Wyoming Judge Threatened With Dismissal Over Refusing to Officiate Gay Weddings

U.S. Supreme Court gay marriage ruling
Supporters of gay marriage wave the rainbow flag after the U.S. Supreme Court ruled on Friday that the U.S. Constitution provides same-sex couples the right to marry at the Supreme Court in Washington, June 26, 2015. The court ruled 5-4 that the Constitution's guarantees of due process and equal protection under the law mean that states cannot ban same-sex marriages. With the ruling, gay marriage will become legal in all 50 states. |

A Wyoming judge may be dismissed over stating that she refuses to perform same-sex weddings due to a sincerely held religious objection to the practice.

Municipal Judge and Circuit Court Magistrate Ruth Neely of Pinedale may be removed from the bench by the Wyoming Supreme Court following a recommendation from a state agency that she be punished for her stance.

The Becket Fund for Religious Liberty filed an amicus brief Tuesday in support of Judge Neely, arguing that the effort to remove her from the judiciary "violates both the United States and Wyoming Constitutions."

At specific issue in the amicus brief was a recommendation filed February from the Wyoming Commission on Judicial Conduct and Ethics supporting Neely's removal from office.

"Judge Neely has been an exemplary judge who treats LGBT citizens, like all other citizens, with impartiality and fairness both inside and outside her courtroom. Further, Wyoming already has a means for addressing possible or perceived bias: recusal," stated the Becket Fund's brief.

"Yet the Commission instead chooses a far more drastic, disproportionate punishment: complete removal from any judicial position, regardless of whether that position is authorized to perform marriages."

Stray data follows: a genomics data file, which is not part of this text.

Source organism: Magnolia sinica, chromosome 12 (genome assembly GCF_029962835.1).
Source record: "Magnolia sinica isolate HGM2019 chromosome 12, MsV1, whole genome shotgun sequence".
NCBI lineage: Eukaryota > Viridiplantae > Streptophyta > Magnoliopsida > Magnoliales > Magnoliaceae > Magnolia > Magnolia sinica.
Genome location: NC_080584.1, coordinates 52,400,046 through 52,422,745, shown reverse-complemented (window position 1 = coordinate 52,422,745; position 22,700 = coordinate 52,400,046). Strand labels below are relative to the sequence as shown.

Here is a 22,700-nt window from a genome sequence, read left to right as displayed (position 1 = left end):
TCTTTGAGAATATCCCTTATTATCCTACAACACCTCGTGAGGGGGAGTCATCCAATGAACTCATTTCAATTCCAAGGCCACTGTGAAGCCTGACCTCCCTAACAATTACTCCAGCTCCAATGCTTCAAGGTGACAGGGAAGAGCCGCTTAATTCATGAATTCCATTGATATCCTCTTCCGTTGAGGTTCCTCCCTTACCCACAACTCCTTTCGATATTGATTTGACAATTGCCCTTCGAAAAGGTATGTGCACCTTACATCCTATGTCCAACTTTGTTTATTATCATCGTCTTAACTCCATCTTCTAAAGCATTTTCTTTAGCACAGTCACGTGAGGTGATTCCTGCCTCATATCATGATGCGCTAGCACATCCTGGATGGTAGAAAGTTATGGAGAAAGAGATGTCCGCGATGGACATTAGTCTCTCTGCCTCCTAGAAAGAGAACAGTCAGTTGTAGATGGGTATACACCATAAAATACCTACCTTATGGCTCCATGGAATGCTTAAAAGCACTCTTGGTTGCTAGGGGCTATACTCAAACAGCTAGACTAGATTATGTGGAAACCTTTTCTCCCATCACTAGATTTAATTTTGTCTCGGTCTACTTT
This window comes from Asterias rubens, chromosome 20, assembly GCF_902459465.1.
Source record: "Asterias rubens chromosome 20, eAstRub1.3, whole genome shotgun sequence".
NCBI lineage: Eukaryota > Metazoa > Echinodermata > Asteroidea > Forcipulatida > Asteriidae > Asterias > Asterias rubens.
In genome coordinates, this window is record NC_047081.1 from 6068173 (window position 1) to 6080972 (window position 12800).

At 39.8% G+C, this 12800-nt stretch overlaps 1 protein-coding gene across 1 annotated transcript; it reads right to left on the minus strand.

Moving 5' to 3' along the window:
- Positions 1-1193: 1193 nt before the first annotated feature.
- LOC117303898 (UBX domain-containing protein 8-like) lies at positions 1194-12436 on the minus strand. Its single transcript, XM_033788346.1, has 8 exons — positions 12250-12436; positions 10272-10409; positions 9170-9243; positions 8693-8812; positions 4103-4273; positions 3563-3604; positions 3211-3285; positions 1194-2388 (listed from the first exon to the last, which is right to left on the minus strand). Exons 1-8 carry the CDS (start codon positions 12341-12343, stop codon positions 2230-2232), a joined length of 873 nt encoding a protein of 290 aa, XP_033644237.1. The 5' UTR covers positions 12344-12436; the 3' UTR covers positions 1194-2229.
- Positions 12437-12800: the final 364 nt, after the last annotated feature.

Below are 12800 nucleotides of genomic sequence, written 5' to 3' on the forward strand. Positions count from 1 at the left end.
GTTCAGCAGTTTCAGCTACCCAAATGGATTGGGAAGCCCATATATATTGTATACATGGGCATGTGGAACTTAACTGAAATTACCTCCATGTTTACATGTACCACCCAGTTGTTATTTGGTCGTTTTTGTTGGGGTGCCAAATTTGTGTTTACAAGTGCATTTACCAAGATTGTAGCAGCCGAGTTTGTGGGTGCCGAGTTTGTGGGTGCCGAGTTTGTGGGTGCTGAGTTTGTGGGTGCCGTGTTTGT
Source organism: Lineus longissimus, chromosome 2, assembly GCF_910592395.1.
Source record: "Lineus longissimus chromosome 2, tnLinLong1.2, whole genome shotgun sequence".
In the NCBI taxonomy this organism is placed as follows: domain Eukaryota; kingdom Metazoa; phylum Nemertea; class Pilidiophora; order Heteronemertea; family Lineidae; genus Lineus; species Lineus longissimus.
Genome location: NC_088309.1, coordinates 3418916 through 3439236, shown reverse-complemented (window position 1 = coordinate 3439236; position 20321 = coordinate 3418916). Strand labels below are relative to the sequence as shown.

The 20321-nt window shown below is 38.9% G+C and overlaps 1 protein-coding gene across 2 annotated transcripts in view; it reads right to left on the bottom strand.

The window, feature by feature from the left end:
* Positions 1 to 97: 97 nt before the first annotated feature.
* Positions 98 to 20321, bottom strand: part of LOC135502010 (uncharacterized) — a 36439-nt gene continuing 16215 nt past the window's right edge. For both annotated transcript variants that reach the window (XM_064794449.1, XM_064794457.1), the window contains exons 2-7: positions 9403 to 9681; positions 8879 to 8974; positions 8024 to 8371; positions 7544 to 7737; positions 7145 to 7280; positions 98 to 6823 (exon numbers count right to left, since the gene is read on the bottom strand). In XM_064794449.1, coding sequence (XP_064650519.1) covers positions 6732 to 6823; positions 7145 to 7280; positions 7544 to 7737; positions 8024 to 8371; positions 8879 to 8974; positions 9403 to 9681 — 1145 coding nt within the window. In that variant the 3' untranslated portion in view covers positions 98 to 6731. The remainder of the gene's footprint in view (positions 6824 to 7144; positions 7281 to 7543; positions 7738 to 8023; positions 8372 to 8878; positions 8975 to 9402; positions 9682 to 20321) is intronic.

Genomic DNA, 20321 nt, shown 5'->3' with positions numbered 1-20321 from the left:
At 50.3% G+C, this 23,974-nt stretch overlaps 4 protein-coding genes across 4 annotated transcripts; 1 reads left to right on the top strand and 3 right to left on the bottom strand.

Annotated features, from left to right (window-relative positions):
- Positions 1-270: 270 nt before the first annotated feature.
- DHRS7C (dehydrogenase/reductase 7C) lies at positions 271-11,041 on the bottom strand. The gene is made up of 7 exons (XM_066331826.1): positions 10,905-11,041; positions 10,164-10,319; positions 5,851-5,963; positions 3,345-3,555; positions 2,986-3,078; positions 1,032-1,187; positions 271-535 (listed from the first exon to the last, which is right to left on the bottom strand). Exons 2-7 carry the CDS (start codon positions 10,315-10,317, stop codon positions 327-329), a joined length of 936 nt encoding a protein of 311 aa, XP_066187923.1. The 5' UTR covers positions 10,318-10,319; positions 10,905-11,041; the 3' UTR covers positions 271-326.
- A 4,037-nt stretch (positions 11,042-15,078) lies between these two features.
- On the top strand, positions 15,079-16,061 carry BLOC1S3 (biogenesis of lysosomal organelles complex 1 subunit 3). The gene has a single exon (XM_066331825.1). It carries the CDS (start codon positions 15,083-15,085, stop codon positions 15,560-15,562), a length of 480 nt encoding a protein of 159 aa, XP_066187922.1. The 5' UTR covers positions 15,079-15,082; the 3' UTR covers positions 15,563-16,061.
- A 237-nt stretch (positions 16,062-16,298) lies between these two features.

In October of 2014, a federal judge struck down Wyoming's law banning gay marriage. That December, Neely was quoted in a local media outlet as saying that she refused to perform gay marriages.

"We have at least one magistrate who will do same-sex marriages but I will not be able to," explained Neely to the Sublette Examiner. "When law and religion conflict, choices have to be made."

Last August the Commission on Judicial Conduct and Ethics launched an investigation into Neely's statements to determine if she should be removed from her office.

Jason Marsden, executive director of the Matthew Shepard Foundation, told the Associated Press last August that he supported the inquiry against Neely.

"They're going to find out from the judicial system that doing their job for gay and lesbian customers and citizens is their responsibility. And they will ultimately be forced to do it, or face the legal consequences of their choices," stated Marsden.

The Becket Fund is not the only entity filing a friend-of-the-court brief in support of Neely. Several other organizations and public officials of Pinedale have also filed amicus briefs on behalf of the judge.

These include the Frederick Douglass Foundation, The National Black Church Initiative, The Coalition of African American Pastors USA, Alveda King Ministries, Urban Family Communications, Church of God in Christ World Missions, and assorted current and former state legislators.

"As a local LGBT couple who actually knows Judge Neely put it: punishing Judge Neely for her religious beliefs would be 'obscene and offensive,'" said Daniel Blomberg, attorney with the Becket Fund, in a statement released Tuesday.

"They were right. In America, the government doesn't get to punish people for their religious beliefs — especially not for beliefs that the U.S. Supreme Court itself, in the very opinion that recognized same-sex marriage, said were 'decent and honorable' and held 'in good faith by reasonable and sincere people.'"

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